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Asked — Edited

Stairs / Edge Avoidance With Sonar Sensor , Whats Best For Omnibot 2000

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Is sonar a good option to avoid stairs and objects in all conditions? Is there a better option? Does having a couple sensors on same side of bot ( but not aimed in same direction) cause interference?


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When I was asking a similar question a couple months ago, someone recommended just nailing a board high enough that the robot would get stuck to the edge of the top stair. Sometimes the easy solution is better than the elegant one. Depends on if you live alone or need to worry about tripping your wife/girlfriend/parents down the stairs in order to protect your robot:)

I would think just using a child gate would be better then nailing a board to the stairs, plus can remove it when your robot aint on the prowel.
I have roomates and dogs niether of those will work. The Omnibot has over 2 inch clearence so someone would break their neck lol
You have little bot's who follow lines.

Use the same sensor and draw a Thick black line on your stairs.

if the bot detect the Black line , he have to turn

or something like that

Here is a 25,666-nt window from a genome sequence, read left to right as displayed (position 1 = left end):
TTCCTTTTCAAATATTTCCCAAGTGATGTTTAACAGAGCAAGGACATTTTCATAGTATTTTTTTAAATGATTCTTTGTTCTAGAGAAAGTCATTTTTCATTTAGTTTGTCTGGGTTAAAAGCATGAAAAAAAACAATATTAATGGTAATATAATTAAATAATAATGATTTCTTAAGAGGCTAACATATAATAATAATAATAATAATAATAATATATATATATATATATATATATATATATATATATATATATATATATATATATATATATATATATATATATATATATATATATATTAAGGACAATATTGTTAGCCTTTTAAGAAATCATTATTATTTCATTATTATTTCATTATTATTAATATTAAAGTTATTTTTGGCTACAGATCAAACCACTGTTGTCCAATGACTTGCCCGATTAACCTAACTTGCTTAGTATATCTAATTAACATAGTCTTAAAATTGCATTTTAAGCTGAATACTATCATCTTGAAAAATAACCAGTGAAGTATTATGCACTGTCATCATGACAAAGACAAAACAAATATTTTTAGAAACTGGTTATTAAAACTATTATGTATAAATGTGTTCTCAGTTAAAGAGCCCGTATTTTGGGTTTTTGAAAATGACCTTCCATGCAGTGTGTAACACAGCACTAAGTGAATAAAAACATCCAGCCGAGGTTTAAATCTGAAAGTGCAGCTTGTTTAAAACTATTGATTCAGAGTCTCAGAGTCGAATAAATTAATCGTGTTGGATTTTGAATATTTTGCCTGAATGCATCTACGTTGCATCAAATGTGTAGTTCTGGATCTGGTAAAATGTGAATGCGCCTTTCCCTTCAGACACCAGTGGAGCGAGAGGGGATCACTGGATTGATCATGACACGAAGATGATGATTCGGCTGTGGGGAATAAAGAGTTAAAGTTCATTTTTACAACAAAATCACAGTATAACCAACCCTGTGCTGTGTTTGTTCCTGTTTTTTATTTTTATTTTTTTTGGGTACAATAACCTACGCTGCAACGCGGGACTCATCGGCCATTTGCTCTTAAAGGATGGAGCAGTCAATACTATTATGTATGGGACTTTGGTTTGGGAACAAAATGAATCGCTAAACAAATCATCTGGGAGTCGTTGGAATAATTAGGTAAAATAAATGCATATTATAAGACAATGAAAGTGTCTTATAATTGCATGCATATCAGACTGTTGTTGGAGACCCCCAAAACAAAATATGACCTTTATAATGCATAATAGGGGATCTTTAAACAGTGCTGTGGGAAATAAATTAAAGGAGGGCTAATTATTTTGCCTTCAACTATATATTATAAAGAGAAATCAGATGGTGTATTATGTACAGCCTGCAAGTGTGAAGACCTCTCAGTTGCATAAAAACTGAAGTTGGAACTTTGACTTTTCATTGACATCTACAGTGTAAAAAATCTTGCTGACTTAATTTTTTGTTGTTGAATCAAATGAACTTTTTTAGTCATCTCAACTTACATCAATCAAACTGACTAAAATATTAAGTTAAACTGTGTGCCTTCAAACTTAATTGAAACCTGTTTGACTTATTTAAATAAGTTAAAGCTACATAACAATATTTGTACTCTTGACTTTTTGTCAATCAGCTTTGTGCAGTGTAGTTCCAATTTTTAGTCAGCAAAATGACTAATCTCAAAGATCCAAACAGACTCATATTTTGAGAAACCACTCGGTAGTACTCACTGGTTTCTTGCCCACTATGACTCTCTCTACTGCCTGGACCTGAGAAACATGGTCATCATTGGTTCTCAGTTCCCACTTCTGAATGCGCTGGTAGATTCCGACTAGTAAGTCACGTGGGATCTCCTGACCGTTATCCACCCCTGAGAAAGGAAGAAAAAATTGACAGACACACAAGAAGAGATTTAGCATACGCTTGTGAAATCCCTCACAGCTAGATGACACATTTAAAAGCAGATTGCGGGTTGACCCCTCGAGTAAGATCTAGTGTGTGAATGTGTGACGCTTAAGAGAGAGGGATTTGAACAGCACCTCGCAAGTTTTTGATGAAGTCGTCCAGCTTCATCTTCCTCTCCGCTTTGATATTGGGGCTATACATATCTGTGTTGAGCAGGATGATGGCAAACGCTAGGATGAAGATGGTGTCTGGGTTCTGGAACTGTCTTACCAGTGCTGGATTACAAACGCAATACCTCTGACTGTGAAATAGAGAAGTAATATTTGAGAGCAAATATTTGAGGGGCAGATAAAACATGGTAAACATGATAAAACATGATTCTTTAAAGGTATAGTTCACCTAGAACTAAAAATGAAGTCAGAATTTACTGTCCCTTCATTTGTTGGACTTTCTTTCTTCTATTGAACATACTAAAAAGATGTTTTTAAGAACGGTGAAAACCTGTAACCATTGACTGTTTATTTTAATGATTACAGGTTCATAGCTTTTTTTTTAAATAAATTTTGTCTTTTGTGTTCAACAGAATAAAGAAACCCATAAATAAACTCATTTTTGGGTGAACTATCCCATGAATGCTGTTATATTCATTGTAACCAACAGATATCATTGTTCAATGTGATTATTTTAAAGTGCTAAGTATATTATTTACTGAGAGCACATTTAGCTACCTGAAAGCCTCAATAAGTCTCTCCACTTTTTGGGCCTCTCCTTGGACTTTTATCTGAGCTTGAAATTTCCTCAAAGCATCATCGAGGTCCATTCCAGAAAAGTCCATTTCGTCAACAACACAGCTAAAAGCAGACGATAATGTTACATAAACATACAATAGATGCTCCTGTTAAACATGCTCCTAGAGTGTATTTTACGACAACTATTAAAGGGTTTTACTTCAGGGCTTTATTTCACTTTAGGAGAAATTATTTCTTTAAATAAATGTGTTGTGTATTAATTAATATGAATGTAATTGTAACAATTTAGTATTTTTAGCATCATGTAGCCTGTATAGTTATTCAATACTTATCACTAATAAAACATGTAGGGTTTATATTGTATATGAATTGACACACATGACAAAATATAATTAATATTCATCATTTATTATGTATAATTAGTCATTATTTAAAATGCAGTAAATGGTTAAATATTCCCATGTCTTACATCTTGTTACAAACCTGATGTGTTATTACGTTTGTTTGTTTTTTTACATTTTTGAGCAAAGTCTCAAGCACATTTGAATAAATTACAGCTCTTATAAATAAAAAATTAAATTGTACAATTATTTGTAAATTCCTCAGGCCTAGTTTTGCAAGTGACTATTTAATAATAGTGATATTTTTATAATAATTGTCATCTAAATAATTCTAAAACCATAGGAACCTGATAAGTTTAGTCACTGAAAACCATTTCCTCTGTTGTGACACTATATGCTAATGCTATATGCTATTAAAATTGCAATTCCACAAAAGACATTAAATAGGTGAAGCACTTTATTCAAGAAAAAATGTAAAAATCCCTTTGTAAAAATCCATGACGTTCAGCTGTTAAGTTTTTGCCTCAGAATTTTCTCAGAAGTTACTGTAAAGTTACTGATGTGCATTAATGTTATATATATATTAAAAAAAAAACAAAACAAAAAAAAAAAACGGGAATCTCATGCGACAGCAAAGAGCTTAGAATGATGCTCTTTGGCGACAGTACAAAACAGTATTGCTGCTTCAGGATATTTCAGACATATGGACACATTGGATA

I have dark brown carpet..... And I rent my place. So that's not going to work
An on board metal detector on underside of robot & place a light metal plate under carpet ?
I appreciate the ideas but can we focus on what we can do to the robot to avoid stairs instead of modifying my house which is not mine so that's a no go. Is the sonar sensor good enough to point at floor and get a solid reading from like 3 inches? If it can maybe I could just make up a "all stop" command or reverse whenever the sensor sees the floor isn't there anymore , the sensor would be pointed down at the floor right in front of the front edge of the Omnibots base.

Just some ideas here. Just brain-storming...

First, how does the Roomba's keep from going down stairs? If I remember right, don't you place some reflectors or something across the stair drop-off that it can sense?

Also, what about having a flexible wire drag along the ground encased by a spring. The wire and spring would flex slightly as it drug along carpet, hardwood floors, etc. This would cause the wire and spring to "connect" constantly and you could track this with the ez-b as a "full-on" state. When the edge of the bot started to go off the stairs, the wire and spring would "straighten out", causing the contact to be broken, giving the ez-b a "full off" state. You could then program the ez-b to tell the bot to back up and turn if the full-off state is envoked.

I've attached a couple of renders I whipped up that hopefully describes with pictures what I was trying to explain.

The 1st picture shows a robot chassis. Notice the spring at the front with the wire inside of it. As the robot moves around, the spring allows for adjustment as it travels over different terrains such as carpet, hardwood, etc.